In fact, when I visit China, my white hair is a symbol that earned me respect. In China, I have never heard, “Hey, old man,” but these are disrespectful words I’ve heard in the United States more than once.

For instance (from an actual event), “Hey, old man, you can’t stop us.” Those were the words I heard after dark one night during the summer of 2008 from a pack of kids taunting me as they raced in and out of our steep, hillside driveway on their bicycles. The reason I didn’t want them playing on our driveway was because if one of those children was injured, we could end up in court.

I called the police, and the next day walked the neighborhood door-to-door asking for support to stop the harassment that had gone on for two years during school holidays and the summer.

When I talked to the mother of one of those rude children, she challenged me. “What was your reason for not letting them play on your driveway?”

I’ve read ‘any damn fool can be a parent’, and that helped me think of something I heard too many times when I was a public school teacher (1975 – 2005).  That phrase is, “kids will be kids” and it is often accompanied with a shrug of dismissal by the parent/guardian, but I refuse to accept that excuse for rudeness and unruly behavior in children.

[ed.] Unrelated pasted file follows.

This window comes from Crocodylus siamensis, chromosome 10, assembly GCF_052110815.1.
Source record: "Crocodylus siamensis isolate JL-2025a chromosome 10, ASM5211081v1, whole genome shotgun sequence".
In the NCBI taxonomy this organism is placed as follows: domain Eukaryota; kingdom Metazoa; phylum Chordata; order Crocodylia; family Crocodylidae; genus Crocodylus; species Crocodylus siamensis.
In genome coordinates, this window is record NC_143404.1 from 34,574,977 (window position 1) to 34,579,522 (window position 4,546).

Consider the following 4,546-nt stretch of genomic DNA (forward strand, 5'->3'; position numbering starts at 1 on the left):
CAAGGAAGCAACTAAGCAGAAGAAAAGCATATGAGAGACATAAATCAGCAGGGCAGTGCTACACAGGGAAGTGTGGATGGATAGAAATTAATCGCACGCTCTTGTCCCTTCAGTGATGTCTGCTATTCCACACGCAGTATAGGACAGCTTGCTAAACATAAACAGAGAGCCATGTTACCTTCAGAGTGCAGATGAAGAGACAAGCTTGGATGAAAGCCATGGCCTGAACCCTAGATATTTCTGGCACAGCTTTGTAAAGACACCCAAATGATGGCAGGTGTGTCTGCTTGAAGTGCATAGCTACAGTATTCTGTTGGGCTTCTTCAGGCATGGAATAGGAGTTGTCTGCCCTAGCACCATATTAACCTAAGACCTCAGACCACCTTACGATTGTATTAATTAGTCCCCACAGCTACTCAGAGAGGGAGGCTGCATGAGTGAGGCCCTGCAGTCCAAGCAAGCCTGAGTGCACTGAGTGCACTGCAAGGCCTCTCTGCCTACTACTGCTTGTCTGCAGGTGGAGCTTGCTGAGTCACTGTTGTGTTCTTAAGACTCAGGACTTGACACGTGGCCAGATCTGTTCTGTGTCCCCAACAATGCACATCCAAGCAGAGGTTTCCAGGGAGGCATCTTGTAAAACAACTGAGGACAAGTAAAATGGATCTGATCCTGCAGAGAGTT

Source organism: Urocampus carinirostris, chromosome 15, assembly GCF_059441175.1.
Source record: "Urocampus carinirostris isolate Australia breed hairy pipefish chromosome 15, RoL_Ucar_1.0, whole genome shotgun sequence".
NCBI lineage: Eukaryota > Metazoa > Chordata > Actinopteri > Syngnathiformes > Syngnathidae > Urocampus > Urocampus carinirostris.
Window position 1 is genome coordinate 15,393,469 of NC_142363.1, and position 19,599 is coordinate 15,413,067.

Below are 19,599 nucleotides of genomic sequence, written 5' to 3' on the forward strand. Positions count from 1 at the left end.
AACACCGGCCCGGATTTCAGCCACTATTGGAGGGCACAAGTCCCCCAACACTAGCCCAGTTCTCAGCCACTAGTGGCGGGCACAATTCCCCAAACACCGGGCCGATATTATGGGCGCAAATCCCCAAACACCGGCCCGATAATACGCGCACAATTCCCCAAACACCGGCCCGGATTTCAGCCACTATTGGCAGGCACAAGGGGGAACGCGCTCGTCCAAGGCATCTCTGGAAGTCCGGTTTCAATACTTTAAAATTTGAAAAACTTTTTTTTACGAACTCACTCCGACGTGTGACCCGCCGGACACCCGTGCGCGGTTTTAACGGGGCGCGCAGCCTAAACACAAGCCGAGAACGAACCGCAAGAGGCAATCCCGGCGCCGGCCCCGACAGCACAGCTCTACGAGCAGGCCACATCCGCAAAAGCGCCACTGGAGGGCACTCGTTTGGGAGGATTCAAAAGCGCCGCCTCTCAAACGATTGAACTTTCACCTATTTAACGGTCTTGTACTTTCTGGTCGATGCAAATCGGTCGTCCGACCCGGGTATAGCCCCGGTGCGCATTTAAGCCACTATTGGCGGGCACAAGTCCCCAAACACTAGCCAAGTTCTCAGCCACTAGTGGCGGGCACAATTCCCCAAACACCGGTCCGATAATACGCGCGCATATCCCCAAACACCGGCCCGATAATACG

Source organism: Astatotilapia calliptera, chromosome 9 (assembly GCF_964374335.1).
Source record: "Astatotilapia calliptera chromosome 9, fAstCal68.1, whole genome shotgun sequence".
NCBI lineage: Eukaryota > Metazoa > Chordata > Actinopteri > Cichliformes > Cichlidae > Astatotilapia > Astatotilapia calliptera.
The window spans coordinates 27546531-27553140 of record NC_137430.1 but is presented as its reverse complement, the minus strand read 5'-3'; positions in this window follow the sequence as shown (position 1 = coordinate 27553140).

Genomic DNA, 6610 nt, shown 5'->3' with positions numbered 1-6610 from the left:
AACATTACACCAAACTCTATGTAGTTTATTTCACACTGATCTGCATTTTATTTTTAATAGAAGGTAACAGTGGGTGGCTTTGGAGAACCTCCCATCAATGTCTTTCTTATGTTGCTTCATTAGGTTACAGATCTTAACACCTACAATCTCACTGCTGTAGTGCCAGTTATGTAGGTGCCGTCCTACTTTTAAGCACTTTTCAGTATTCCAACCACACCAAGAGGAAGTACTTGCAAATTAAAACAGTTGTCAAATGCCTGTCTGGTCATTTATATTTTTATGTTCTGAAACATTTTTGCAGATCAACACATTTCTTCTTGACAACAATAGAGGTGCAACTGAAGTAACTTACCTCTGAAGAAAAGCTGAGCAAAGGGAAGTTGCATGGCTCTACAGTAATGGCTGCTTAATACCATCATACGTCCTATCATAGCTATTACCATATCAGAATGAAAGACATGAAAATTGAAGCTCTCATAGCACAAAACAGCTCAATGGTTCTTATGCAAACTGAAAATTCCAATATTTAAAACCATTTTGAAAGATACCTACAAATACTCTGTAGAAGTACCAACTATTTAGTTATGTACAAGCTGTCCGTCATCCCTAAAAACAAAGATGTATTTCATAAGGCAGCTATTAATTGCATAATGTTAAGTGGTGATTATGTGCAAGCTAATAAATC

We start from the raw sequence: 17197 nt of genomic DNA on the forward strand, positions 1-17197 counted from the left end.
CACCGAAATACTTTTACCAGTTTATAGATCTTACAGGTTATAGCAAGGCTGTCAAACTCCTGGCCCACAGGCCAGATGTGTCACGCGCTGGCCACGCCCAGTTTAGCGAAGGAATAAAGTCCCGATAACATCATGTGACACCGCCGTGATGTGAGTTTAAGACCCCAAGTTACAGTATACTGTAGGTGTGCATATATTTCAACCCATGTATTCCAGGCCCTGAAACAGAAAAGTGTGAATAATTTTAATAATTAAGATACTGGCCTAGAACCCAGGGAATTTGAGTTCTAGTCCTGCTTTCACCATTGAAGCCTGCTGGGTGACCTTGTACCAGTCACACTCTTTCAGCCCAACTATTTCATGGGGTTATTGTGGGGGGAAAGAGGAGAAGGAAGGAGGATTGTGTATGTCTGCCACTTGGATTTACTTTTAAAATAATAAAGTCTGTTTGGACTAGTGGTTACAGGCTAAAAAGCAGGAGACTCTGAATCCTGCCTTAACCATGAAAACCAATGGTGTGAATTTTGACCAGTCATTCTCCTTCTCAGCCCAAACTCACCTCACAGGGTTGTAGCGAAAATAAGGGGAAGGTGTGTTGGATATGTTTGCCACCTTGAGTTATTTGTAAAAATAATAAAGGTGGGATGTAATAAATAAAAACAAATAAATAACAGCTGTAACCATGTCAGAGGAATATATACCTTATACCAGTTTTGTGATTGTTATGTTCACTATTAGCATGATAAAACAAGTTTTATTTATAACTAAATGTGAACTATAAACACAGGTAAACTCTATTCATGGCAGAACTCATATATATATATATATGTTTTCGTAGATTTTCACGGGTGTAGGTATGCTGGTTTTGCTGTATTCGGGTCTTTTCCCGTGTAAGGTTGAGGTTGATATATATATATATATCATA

Continue with Part 2 on May 17, 2017

Lloyd Lofthouse is the award-winning author of My Splendid Concubine, Crazy is Normal, Running with the Enemy, and The Redemption of Don Juan Casanova.

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Ancient Chinese Bongs, Booms, Clangs, and Tinkles

May 10, 2017

In 1977, a complete set of chime bells were unearthed from the tomb of Marquis Yi, who lived during the Warring States Period (475 to 221 BC). These chimes were older than the Qin Dynasty’s famous Terra Cotta warriors (221 to 206 B.C.) were.

The sixty-five chime bells weighed about 5 tons.

When the chimes were discovered in Hubei Province, a plot of land was being leveled to build a factory.  The Red Army officer in charge of the work had an interest in archeology.